Here is an interesting new release available now from cable and digital providers as well as a title that has recently become available for streaming.
Video on Demand
"The Kid Who Would Be King": It took 8 years for Joe Cornish to follow up his phenomenal debut feature "Attack the Block," and, quite surprisingly, he chose to make his second experience behind the camera a family film. The paltry box office numbers around the globe indicate that people really weren't super excited about another take on the tale of King Arthur, but audiences missed out on an endlessly fun fantasy with some solid life lessons. Alex (Louis Ashbourne Serkis, son of motion-capture actor Andy Serkis) is having a hard time fitting in at school. Along with his best friend, Bedders (Dean Chaumoo), they are frequently targeted by bullies Lance (Tom Taylor, "The Dark Tower") and Kaye (Rhianna Dorris). After getting chased into an abandoned building site, Alex finds a medieval sword in a cement block that he is able to remove, but this sets off a terrifying chain of events after he discovers it is actually Excalibur and he has woken up King Arthur's Underworld sister Morgana, who wants that sword's power for herself. Alex decides to align himself with the very bullies who have terrorized him in order to save Britain from pure evil. The entire movie is stolen by Angus Imrie and Patrick Stewart, who both appear throughout as the wizard Merlin, in his younger and older form, to help the kids on their quest to defeat Morgana before an upcoming solar eclipse that could allow her to return to the surface and wreak havoc on humanity. Filled with messages about the power of teamwork, standing up to bullies and staying courageous in the face of danger, this is likely to become a new favorite in your household if you have kids from the ages of 7-12. (Cable and digital VOD, 4K Ultra HD available)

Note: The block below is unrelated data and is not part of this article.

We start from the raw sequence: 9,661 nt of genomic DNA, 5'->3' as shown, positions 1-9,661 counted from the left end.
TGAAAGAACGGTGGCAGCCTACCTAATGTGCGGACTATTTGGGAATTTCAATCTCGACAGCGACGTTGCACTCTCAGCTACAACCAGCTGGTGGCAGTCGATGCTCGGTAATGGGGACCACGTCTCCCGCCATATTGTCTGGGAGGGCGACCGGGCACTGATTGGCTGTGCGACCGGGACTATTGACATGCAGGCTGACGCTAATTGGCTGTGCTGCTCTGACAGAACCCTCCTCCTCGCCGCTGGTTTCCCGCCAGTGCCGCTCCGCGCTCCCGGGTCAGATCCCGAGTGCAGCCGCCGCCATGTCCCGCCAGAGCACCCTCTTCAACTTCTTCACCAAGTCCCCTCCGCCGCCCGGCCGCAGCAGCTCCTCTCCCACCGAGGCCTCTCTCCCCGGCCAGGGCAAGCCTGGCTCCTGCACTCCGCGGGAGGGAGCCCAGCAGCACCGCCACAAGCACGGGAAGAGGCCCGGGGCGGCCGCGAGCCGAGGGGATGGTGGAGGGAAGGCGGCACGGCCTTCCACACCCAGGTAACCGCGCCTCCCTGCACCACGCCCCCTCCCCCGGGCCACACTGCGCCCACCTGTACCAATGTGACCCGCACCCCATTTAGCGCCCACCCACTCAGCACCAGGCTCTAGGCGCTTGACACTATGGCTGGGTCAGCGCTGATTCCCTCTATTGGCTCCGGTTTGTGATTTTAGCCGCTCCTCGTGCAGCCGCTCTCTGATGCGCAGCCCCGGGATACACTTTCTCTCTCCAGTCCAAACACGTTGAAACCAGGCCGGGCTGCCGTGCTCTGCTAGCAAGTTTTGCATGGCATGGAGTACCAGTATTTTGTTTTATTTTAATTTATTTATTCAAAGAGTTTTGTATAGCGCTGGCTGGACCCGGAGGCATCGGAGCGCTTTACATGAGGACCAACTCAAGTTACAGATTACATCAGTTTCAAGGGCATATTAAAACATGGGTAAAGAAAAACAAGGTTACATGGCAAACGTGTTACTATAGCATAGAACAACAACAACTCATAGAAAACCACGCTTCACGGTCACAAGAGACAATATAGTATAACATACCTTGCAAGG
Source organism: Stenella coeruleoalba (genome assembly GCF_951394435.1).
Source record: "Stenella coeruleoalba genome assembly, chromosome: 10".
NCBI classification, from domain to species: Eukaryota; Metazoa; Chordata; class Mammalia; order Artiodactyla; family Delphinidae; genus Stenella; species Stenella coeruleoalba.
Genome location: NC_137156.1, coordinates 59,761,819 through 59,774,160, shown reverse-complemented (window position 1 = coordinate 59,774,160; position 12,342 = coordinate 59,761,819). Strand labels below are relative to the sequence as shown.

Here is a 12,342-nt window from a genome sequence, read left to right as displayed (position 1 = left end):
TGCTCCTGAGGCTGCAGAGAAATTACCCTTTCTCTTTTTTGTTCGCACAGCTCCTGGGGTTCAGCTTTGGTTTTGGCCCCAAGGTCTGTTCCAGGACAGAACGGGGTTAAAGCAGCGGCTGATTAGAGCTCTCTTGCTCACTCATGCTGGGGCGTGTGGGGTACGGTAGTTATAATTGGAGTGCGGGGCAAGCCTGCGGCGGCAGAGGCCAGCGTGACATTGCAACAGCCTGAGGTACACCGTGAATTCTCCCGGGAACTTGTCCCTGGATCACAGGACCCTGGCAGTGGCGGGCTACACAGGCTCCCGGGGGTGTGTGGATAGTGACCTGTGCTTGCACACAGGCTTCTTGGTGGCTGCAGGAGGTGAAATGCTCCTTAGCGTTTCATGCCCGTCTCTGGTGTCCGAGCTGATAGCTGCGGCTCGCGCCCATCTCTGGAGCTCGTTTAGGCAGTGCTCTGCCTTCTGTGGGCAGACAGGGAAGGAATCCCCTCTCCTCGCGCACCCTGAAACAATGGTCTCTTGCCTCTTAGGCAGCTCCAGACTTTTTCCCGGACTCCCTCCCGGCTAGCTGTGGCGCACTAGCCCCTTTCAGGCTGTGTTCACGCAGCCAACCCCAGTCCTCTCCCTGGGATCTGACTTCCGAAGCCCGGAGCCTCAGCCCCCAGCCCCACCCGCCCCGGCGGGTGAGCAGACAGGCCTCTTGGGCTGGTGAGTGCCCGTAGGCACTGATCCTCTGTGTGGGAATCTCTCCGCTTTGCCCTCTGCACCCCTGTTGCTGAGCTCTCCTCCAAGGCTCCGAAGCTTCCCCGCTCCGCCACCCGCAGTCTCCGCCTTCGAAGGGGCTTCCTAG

Also on streaming services
"Homecoming: A Film By Beyoncé": When Beyoncé became the first African American woman to headline the Coachella Valley Music and Arts Festival last Spring, she pulled out all the stops. Performing over two weekends with the legacy and traditions of historically black colleges and universities as her inspiration, this documentary captures the intensive rehearsal process (that began a few months after having an emergency cesarean section and giving birth to twins) and features the entire concert performance, which includes her sister Solange and the other former members of Destiny's Child for a brief reunion medley. Using a wide variety of visuals including beautiful footage shot on 16mm film, this is a stunning portrait of an artist at the top of her game. (Netflix)